I need to add two subplots to a figure. One subplot needs to be about three times as wide as the second (same height). I accomplished this using `GridSpec`

and the `colspan`

argument but I would like to do this using `figure`

so I can save to PDF. I can adjust the first figure using the `figsize`

argument in the constructor, but how do I change the size of the second plot?

## 6 Answers

- Another way is to use the
`subplots`

function and pass the width ratio with`gridspec_kw`

- matplotlib Tutorial: Customizing Figure Layouts Using GridSpec and Other Functions
`matplotlib.gridspec.GridSpec`

has available`gridspect_kw`

options

```
import numpy as np
import matplotlib.pyplot as plt
# generate some data
x = np.arange(0, 10, 0.2)
y = np.sin(x)
# plot it
f, (a0, a1) = plt.subplots(1, 2, gridspec_kw={'width_ratios': [3, 1]})
a0.plot(x, y)
a1.plot(y, x)
f.tight_layout()
f.savefig('grid_figure.pdf')
```

- Because the question is canonical, here is an example with vertical subplots.

```
# plot it
f, (a0, a1, a2) = plt.subplots(3, 1, gridspec_kw={'height_ratios': [1, 1, 3]})
a0.plot(x, y)
a1.plot(x, y)
a2.plot(x, y)
f.tight_layout()
```

You can use `gridspec`

and `figure`

:

```
import numpy as np
import matplotlib.pyplot as plt
from matplotlib import gridspec
# generate some data
x = np.arange(0, 10, 0.2)
y = np.sin(x)
# plot it
fig = plt.figure(figsize=(8, 6))
gs = gridspec.GridSpec(1, 2, width_ratios=[3, 1])
ax0 = plt.subplot(gs[0])
ax0.plot(x, y)
ax1 = plt.subplot(gs[1])
ax1.plot(y, x)
plt.tight_layout()
plt.savefig('grid_figure.pdf')
```

I used `pyplot`

's `axes`

object to manually adjust the sizes without using `GridSpec`

:

```
import matplotlib.pyplot as plt
import numpy as np
x = np.arange(0, 10, 0.2)
y = np.sin(x)
# definitions for the axes
left, width = 0.07, 0.65
bottom, height = 0.1, .8
bottom_h = left_h = left+width+0.02
rect_cones = [left, bottom, width, height]
rect_box = [left_h, bottom, 0.17, height]
fig = plt.figure()
cones = plt.axes(rect_cones)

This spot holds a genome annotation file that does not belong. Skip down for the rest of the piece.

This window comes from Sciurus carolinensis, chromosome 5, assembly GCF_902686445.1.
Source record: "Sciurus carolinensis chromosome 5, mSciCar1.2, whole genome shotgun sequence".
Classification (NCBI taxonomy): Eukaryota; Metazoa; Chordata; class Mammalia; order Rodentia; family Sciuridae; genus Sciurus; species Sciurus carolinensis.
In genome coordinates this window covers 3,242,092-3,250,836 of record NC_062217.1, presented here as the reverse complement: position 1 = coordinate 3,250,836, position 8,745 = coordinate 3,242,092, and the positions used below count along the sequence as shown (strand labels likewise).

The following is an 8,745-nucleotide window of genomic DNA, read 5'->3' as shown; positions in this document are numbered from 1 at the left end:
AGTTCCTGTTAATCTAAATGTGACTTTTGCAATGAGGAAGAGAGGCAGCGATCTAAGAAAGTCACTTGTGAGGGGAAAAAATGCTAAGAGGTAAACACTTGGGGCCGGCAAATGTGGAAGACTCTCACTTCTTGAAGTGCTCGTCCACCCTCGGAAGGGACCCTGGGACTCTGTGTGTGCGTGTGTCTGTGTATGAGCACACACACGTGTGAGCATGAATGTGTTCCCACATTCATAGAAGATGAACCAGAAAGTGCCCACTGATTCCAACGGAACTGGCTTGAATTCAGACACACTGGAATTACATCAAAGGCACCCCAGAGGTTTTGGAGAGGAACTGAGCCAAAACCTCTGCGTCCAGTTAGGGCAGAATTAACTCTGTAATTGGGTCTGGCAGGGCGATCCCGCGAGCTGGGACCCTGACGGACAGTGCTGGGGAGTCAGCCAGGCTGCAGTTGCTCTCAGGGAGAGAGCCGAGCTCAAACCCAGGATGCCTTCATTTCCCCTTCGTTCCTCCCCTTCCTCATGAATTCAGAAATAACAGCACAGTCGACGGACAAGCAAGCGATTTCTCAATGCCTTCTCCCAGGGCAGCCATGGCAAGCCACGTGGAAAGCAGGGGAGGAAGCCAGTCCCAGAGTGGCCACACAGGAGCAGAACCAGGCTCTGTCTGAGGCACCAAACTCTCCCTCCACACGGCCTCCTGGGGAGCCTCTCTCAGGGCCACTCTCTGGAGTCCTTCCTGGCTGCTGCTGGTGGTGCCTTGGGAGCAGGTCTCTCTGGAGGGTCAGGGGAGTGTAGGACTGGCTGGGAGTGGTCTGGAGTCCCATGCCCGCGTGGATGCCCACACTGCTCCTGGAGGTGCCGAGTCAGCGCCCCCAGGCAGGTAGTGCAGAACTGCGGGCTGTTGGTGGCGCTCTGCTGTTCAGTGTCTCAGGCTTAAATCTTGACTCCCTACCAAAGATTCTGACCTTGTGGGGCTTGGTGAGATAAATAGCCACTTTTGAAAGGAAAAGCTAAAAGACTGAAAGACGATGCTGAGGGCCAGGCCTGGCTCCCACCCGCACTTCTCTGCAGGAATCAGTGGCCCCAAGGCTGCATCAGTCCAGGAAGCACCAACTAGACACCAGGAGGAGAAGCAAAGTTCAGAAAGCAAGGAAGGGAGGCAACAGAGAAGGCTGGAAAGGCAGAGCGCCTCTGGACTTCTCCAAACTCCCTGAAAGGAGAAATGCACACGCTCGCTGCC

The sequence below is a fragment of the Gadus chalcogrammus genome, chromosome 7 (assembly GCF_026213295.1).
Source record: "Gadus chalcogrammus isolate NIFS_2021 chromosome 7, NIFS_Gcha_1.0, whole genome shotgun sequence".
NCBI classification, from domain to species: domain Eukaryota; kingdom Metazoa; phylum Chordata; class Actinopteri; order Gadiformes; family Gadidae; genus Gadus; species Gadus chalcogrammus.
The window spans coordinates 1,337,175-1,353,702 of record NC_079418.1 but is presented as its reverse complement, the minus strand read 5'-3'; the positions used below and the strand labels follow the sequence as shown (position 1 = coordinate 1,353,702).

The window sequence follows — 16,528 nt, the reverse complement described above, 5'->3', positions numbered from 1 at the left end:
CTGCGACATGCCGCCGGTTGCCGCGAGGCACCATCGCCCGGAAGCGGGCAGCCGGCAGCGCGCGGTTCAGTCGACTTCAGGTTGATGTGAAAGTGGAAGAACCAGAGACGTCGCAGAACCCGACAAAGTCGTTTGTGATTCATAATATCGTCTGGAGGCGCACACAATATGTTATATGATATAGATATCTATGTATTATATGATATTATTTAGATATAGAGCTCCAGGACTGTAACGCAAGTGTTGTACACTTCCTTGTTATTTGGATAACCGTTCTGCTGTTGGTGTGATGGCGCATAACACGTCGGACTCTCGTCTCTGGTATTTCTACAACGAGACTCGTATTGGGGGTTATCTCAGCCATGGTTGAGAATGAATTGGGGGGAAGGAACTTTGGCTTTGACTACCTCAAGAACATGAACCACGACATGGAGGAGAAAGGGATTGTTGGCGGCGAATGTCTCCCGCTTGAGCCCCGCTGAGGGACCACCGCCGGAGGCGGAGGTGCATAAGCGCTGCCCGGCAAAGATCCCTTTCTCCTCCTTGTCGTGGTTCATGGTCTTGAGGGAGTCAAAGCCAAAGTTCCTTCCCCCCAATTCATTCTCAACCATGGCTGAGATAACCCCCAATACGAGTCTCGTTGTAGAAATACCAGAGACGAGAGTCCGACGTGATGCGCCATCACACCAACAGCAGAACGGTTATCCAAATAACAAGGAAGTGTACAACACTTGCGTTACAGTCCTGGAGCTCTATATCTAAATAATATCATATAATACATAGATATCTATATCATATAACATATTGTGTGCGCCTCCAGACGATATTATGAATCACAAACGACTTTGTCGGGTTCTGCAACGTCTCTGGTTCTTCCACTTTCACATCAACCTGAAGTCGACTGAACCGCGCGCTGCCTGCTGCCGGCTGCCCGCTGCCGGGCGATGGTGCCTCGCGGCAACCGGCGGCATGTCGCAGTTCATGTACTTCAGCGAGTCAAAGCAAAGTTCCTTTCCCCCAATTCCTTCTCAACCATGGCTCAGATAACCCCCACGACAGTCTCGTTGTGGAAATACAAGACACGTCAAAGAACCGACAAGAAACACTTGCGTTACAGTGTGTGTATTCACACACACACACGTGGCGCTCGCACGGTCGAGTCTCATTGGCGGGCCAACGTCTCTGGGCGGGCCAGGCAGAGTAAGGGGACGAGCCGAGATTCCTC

box = plt.axes(rect_box)
cones.plot(x, y)
box.plot(y, x)
plt.show()
```

Probably the simplest way is using `subplot2grid`

, described in Customizing Location of Subplot Using GridSpec.

```
ax = plt.subplot2grid((2, 2), (0, 0))
```

is equal to

```
import matplotlib.gridspec as gridspec
gs = gridspec.GridSpec(2, 2)
ax = plt.subplot(gs[0, 0])
```

so bmu's example becomes:

```
import numpy as np
import matplotlib.pyplot as plt
# generate some data
x = np.arange(0, 10, 0.2)
y = np.sin(x)
# plot it
fig = plt.figure(figsize=(8, 6))
ax0 = plt.subplot2grid((1, 3), (0, 0), colspan=2)
ax0.plot(x, y)
ax1 = plt.subplot2grid((1, 3), (0, 2))
ax1.plot(y, x)
plt.tight_layout()
plt.savefig('grid_figure.pdf')
```

In a simple way, different size sub plotting can also be done without `gridspec`

:

```
plt.figure(figsize=(12, 6))
ax1 = plt.subplot(2,3,1)
ax2 = plt.subplot(2,3,2)
ax3 = plt.subplot(2,3,3)
ax4 = plt.subplot(2,1,2)
axes = [ax1, ax2, ax3, ax4]
```

A nice way of doing this was added in `matplotlib 3.3.0`

, `subplot_mosaic`

.

You can make a nice layout using an "ASCII art" style.

For example

```
fig, axes = plt.subplot_mosaic("ABC;DDD")
```

will give you three axes on the top row and one spanning the full width on the bottom row like below

A nice thing about this method is that the `axes`

returned from the function is a dictionary with the names you define, making it easier to keep track of what is what e.g.

```
axes["A"].plot([1, 2, 3], [1, 2, 3])
```

You can also pass a list of lists to `subplot_mosaic`

if you want to use longer names

```
fig, axes = plt.subplot_mosaic(
[["top left", "top centre", "top right"],
["bottom row", "bottom row", "bottom row"]]
)
axes["top left"].plot([1, 2, 3], [1, 2, 3])
```

will produce the same figure